List/Grid

Tag Archives: united-states

Blood-based biomarkers may lead to earlier diagnosis of Parkinson’s disease

Blood-based biomarkers may lead to earlier diagnosis of Parkinson’s disease

Jan. Continue reading

Abortions Are Safe When Performed By Nurses Practitioners, Physician Assistants and Certified Nurse Midwives, study suggests

Abortions Are Safe When Performed By Nurses Practitioners, Physician Assistants and Certified Nurse Midwives, study suggests

Jan. 18, 2013 — First trimester abortions are just as safe when performed by trained nurse practitioners, physician assistants and certified nurse midwives as when conducted by physicians, according to a new six-year study led by UCSF. The study posted online January 18 in the American Journal of Public Health in advance of the print edition. Continue reading

Complex spinal surgeries with two attending physicians, instead of one, benefit patients

Complex spinal surgeries with two attending physicians, instead of one, benefit patients

Jan. 18, 2013 — Two heads are better than one, as the saying goes — and a new study by a duo at the University of California, San Francisco (UCSF) demonstrates how having two attending surgeons in the operating room during spinal surgeries can benefit patients in multiple ways. Most spinal surgeries in the United States are performed by teams led by a single attending surgeon — one top-level doctor who has completed medical school, residency and other specialized training Continue reading

Potential to prevent, reverse disabilities in children born prematurely, study suggests

Potential to prevent, reverse disabilities in children born prematurely, study suggests

Jan. 17, 2013 — Physician-scientists at Oregon Health & Science University Doernbecher Children’s Hospital are challenging the way pediatric neurologists think about brain injury in the pre-term infant Continue reading

Tree and human health may be linked

Tree and human health may be linked

Jan. 16, 2013 — Evidence is increasing from multiple scientific fields that exposure to the natural environment can improve human health. In a new study by the U.S. Continue reading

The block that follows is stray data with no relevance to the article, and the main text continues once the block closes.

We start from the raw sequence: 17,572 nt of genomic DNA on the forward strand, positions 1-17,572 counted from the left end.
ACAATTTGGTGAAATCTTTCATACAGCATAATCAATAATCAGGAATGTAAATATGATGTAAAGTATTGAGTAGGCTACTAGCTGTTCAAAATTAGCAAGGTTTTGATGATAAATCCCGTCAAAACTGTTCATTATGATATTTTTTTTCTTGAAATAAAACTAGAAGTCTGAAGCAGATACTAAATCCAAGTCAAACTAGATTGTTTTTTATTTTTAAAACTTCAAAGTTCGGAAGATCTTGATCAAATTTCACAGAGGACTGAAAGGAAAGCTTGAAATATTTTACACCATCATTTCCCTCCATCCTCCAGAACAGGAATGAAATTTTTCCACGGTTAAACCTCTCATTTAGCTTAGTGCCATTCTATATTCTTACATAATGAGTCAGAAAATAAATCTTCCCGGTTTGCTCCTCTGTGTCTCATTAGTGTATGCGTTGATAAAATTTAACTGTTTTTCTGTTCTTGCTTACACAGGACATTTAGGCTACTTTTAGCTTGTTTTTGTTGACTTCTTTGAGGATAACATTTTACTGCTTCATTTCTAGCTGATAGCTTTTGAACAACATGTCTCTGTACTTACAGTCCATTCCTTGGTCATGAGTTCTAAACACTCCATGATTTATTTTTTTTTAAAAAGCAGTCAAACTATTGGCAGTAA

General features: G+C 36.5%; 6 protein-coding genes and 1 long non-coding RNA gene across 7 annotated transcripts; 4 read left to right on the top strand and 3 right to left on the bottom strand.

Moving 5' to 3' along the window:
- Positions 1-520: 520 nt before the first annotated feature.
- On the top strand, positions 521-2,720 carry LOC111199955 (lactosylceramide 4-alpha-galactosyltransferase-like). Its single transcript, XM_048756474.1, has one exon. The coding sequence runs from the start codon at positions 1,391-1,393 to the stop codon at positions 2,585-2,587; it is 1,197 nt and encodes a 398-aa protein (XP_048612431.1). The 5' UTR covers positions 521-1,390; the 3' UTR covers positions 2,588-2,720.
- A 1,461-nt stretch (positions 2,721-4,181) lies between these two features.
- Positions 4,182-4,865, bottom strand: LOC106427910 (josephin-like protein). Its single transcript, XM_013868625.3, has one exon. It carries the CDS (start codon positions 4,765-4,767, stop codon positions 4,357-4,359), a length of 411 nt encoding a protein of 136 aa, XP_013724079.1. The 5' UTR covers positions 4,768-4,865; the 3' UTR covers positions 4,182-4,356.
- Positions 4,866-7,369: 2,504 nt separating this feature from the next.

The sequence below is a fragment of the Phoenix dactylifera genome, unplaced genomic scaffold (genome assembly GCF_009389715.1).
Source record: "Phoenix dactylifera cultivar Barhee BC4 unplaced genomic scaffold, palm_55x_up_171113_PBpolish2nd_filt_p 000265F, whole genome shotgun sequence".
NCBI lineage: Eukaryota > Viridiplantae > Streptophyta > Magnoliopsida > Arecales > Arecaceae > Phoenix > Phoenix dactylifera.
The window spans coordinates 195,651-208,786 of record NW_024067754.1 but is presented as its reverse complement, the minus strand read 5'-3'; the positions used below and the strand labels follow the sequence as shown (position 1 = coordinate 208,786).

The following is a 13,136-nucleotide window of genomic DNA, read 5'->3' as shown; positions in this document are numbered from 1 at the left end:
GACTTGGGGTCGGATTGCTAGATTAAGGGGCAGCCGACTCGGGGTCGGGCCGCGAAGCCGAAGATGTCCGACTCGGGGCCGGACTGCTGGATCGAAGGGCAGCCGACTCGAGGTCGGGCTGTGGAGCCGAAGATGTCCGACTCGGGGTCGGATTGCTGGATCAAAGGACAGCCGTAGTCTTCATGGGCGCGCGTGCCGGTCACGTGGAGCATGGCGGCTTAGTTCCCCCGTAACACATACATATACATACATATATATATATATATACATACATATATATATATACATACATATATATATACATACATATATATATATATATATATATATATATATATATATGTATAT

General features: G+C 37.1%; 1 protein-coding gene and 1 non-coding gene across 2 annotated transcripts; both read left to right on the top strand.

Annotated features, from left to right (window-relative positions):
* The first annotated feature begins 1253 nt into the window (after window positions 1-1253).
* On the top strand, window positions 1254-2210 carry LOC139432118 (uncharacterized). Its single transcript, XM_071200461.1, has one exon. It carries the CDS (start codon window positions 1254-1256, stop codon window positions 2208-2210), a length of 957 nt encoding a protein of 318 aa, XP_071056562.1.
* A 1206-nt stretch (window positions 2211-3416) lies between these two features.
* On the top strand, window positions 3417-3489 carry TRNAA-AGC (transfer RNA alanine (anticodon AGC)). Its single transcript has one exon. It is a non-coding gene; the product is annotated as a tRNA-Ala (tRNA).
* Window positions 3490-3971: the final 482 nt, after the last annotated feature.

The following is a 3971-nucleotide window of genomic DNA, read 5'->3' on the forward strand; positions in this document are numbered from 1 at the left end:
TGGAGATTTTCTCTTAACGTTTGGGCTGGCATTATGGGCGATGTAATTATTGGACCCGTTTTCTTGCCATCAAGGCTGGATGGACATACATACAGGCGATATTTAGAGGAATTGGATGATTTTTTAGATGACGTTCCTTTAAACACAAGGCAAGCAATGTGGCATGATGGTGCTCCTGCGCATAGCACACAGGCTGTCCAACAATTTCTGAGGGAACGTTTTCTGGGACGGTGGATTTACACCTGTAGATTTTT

To prevent injuries, young athletes may need to play more just for fun

To prevent injuries, young athletes may need to play more just for fun

Jan. 11, 2013 — One way to avoid injuries in young athletes may be for them to simply spend more time in unorganized free play such as pick-up games, a Loyola University Medical Study has found. Continue reading

Declining access to electroconvulsive therapy: A clinical choice or an economic one?

Declining access to electroconvulsive therapy: A clinical choice or an economic one?

Jan. Continue reading

First oral drug for spinal cord injury improves movement in mice

First oral drug for spinal cord injury improves movement in mice

Jan. 8, 2013 — An experimental oral drug given to mice after a spinal cord injury was effective at improving limb movement after the injury, a new study shows. The compound efficiently crossed the blood-brain barrier, did not increase pain and showed no toxic effects to the animals. Continue reading

Cancer screening unlikely to benefit patients with a short life expectancy: Less than 10 years and risks are likely to outweigh benefits

Cancer screening unlikely to benefit patients with a short life expectancy: Less than 10 years and risks are likely to outweigh benefits

Jan. 8, 2013 — Breast and colorectal cancer screening should be targeted towards patients with a life expectancy greater than 10 years: for any shorter life expectancy the harms are likely to outweigh the benefits, concludes a study published on the British Medical Journal January 8 Continue reading

Concerns raised over the effectiveness of a costly and invasive procedure for melanoma

Concerns raised over the effectiveness of a costly and invasive procedure for melanoma

Jan. 8, 2013 — A special report published by the British Medical Journal on January 8 finds that thousands of melanoma patients around the world are undergoing an expensive and invasive procedure called sentinel node biopsy, despite a lack of clear evidence and concerns that it may do more harm than good Continue reading